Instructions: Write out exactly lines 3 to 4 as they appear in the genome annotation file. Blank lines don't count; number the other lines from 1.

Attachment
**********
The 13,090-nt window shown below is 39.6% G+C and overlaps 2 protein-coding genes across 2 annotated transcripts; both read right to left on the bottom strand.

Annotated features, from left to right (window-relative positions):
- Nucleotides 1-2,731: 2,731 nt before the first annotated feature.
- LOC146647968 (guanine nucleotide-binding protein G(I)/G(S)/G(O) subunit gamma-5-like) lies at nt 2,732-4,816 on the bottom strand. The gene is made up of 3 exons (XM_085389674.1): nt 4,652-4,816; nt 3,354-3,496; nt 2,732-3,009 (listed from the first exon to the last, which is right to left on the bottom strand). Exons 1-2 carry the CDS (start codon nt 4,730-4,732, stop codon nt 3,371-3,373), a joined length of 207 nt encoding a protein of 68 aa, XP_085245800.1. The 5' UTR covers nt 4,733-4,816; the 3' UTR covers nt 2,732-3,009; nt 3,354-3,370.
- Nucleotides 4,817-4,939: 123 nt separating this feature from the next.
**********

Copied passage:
- Nucleotides 1-2,731: 2,731 nt before the first annotated feature.
- LOC146647968 (guanine nucleotide-binding protein G(I)/G(S)/G(O) subunit gamma-5-like) lies at nt 2,732-4,816 on the bottom strand. The gene is made up of 3 exons (XM_085389674.1): nt 4,652-4,816; nt 3,354-3,496; nt 2,732-3,009 (listed from the first exon to the last, which is right to left on the bottom strand). Exons 1-2 carry the CDS (start codon nt 4,730-4,732, stop codon nt 3,371-3,373), a joined length of 207 nt encoding a protein of 68 aa, XP_085245800.1. The 5' UTR covers nt 4,733-4,816; the 3' UTR covers nt 2,732-3,009; nt 3,354-3,370.